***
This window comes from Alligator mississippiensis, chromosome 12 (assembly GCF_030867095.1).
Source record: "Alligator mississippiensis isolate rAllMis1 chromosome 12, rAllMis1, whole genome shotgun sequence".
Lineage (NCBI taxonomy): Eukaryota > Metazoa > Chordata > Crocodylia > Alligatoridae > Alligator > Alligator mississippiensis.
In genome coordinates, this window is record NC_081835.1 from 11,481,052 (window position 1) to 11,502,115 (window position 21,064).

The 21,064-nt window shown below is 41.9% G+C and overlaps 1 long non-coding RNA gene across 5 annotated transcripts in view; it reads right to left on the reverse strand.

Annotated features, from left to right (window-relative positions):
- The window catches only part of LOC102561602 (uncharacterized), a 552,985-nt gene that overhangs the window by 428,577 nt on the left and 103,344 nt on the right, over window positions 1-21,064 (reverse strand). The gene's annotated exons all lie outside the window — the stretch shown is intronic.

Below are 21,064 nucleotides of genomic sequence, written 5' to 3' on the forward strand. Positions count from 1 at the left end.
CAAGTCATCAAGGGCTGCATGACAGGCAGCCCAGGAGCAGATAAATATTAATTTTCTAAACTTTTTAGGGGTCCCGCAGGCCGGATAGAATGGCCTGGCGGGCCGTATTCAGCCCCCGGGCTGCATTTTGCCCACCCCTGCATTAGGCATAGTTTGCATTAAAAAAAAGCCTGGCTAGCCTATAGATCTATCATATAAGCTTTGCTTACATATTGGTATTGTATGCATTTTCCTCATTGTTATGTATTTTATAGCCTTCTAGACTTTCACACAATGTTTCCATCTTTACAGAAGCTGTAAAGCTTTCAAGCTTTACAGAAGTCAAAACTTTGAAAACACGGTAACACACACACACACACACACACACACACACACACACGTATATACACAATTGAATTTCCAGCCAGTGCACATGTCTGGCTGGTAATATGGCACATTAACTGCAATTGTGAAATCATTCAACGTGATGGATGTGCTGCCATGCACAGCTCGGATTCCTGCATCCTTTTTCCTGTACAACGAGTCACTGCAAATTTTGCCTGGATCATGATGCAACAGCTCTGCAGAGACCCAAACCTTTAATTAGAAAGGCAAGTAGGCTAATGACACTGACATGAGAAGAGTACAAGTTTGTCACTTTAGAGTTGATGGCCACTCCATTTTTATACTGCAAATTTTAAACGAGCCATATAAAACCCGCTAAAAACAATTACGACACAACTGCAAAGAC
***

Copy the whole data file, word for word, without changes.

This window comes from Alligator mississippiensis, chromosome 12 (assembly GCF_030867095.1).
Source record: "Alligator mississippiensis isolate rAllMis1 chromosome 12, rAllMis1, whole genome shotgun sequence".
Lineage (NCBI taxonomy): Eukaryota > Metazoa > Chordata > Crocodylia > Alligatoridae > Alligator > Alligator mississippiensis.
In genome coordinates, this window is record NC_081835.1 from 11,481,052 (window position 1) to 11,502,115 (window position 21,064).

The 21,064-nt window shown below is 41.9% G+C and overlaps 1 long non-coding RNA gene across 5 annotated transcripts in view; it reads right to left on the reverse strand.

Annotated features, from left to right (window-relative positions):
- The window catches only part of LOC102561602 (uncharacterized), a 552,985-nt gene that overhangs the window by 428,577 nt on the left and 103,344 nt on the right, over window positions 1-21,064 (reverse strand). The gene's annotated exons all lie outside the window — the stretch shown is intronic.

Below are 21,064 nucleotides of genomic sequence, written 5' to 3' on the forward strand. Positions count from 1 at the left end.
CAAGTCATCAAGGGCTGCATGACAGGCAGCCCAGGAGCAGATAAATATTAATTTTCTAAACTTTTTAGGGGTCCCGCAGGCCGGATAGAATGGCCTGGCGGGCCGTATTCAGCCCCCGGGCTGCATTTTGCCCACCCCTGCATTAGGCATAGTTTGCATTAAAAAAAAGCCTGGCTAGCCTATAGATCTATCATATAAGCTTTGCTTACATATTGGTATTGTATGCATTTTCCTCATTGTTATGTATTTTATAGCCTTCTAGACTTTCACACAATGTTTCCATCTTTACAGAAGCTGTAAAGCTTTCAAGCTTTACAGAAGTCAAAACTTTGAAAACACGGTAACACACACACACACACACACACACACACACACACACGTATATACACAATTGAATTTCCAGCCAGTGCACATGTCTGGCTGGTAATATGGCACATTAACTGCAATTGTGAAATCATTCAACGTGATGGATGTGCTGCCATGCACAGCTCGGATTCCTGCATCCTTTTTCCTGTACAACGAGTCACTGCAAATTTTGCCTGGATCATGATGCAACAGCTCTGCAGAGACCCAAACCTTTAATTAGAAAGGCAAGTAGGCTAATGACACTGACATGAGAAGAGTACAAGTTTGTCACTTTAGAGTTGATGGCCACTCCATTTTTATACTGCAAATTTTAAACGAGCCATATAAAACCCGCTAAAAACAATTACGACACAACTGCAAAGAC